Their Roman neighbors, on the other hand, were great lawmakers; and Roman codes have influenced many modern Western laws. When faced with problems, the Greek philosophers conceptualized new systems; while the Romans called on their armies to enforce the precepts. The wisdom practitioners of the indigenous world, however, don't live by rules or ideas. If they want to change their world, they don't pass new laws or come up with new theories. Instead, they choose to change the way they perceive a problem. By changing their perception, they transform a challenge into an opportunity. 

It enables them to change their perceptions and 'dream' their world into being; experiencing events in such a way, that they no longer take life personally. At this level of perception, things no longer happen to you; they simply happen. It doesn't rain on you to make you wet; it simply rains. When you change your perception of the events you experience, you also alter the way these situations live within you. You are no longer the cause or the effect of anything, and you sense a tremendous relief because the world is exactly as it should be - and it doesn't need you to fix it.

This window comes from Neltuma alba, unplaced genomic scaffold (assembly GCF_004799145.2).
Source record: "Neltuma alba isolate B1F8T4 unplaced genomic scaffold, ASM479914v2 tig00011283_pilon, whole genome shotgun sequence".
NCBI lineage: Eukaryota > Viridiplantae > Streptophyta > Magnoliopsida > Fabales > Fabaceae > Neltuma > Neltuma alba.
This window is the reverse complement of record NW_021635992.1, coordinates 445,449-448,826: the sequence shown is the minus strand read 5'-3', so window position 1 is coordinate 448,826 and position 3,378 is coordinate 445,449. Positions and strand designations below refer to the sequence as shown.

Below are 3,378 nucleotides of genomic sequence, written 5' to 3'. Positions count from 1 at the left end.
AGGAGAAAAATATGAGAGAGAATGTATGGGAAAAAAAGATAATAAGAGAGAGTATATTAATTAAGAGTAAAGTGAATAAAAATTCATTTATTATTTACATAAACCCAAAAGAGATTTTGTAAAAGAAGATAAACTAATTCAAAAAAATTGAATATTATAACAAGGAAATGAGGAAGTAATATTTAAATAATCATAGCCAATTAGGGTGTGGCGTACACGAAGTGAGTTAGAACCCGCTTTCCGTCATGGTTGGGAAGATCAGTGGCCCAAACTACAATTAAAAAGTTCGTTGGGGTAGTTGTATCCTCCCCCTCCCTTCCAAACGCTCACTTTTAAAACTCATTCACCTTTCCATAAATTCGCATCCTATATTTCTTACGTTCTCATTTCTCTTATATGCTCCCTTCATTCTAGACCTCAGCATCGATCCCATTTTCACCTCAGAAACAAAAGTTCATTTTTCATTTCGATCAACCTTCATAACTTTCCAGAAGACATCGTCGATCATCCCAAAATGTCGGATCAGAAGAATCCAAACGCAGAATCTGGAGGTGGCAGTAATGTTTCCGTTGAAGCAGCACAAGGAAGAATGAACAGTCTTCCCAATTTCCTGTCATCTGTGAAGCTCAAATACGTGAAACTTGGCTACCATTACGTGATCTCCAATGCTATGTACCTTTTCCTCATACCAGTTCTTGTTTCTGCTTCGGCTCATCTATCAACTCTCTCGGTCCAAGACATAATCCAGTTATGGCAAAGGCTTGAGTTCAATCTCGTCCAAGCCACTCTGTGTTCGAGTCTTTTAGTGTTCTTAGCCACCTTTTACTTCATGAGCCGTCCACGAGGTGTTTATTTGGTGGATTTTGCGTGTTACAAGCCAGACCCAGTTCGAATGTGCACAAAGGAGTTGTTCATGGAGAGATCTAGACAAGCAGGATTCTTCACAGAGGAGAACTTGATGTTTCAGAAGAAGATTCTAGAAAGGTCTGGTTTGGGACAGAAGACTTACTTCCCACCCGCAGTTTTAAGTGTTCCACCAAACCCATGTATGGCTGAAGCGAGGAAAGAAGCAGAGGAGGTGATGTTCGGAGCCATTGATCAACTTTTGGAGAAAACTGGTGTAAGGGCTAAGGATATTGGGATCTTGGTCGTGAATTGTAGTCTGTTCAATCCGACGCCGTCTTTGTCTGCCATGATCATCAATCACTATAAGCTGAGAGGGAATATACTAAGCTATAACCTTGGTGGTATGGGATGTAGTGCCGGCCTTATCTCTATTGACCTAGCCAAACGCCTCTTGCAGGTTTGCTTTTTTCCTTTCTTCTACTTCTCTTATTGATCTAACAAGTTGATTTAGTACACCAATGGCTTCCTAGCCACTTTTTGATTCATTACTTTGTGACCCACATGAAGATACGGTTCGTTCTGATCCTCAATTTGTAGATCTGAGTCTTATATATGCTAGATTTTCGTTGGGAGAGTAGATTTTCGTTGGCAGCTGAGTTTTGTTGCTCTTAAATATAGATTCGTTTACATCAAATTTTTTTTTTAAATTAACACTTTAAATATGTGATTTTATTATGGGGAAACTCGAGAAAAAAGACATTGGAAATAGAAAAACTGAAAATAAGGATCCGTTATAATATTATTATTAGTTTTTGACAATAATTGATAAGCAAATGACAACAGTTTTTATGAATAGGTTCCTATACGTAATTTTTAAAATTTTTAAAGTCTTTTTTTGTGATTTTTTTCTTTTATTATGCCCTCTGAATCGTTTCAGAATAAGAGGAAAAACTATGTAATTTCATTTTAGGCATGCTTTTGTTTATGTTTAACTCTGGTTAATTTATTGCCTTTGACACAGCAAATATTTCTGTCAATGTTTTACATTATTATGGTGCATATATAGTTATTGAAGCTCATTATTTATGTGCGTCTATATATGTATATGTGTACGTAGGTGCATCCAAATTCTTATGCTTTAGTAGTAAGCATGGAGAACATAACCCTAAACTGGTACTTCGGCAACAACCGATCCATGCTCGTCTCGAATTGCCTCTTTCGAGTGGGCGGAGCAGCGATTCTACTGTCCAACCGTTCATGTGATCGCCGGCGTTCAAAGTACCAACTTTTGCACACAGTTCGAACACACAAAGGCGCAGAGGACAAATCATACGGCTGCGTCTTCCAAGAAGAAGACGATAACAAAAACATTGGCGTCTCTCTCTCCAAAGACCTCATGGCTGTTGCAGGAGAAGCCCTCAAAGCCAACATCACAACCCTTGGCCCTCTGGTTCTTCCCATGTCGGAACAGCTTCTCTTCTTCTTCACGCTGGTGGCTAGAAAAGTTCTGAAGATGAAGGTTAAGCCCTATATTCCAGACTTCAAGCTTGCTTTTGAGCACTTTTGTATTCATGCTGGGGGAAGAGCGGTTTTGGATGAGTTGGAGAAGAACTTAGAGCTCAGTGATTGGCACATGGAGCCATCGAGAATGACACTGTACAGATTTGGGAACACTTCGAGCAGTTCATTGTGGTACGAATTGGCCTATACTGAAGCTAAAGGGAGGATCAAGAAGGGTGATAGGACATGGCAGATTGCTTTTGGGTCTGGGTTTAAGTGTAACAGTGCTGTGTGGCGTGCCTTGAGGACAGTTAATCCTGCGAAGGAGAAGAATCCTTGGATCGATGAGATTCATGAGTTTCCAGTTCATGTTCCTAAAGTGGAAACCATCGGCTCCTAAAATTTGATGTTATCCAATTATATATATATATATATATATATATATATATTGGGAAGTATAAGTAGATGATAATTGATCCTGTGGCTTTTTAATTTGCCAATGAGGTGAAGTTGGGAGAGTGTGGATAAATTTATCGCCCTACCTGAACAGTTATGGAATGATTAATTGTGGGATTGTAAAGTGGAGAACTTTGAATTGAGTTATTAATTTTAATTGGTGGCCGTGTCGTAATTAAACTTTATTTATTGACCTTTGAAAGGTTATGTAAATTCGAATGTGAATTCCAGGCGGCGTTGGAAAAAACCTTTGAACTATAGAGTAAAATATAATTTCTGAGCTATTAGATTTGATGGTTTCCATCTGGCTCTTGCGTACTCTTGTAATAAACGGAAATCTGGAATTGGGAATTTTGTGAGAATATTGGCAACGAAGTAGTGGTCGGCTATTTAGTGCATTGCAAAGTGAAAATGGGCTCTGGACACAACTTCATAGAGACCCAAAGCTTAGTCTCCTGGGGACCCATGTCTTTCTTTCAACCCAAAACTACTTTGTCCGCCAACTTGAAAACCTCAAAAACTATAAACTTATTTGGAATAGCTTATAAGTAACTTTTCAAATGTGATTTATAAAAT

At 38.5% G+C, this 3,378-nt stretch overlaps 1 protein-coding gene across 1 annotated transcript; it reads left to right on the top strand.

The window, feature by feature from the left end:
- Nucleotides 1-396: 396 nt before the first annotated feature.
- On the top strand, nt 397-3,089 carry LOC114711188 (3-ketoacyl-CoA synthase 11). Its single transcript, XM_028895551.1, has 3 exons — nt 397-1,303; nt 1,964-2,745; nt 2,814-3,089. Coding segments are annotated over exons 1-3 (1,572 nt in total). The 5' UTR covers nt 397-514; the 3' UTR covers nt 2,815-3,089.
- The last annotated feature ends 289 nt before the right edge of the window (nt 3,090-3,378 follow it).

In the West, we tend to associate our perception with the dozens of states of awareness we're familiar with. For example, we're in one mode of awareness when we're just waking up or drifting off to sleep, another when we're in reverie; another when we're enraged, and so on. In each one, a different part of the brain is active - so we refer to them as 'states of consciousness', which are products of the mind. Perceptual levels, on the other hand, exist independently of the mind.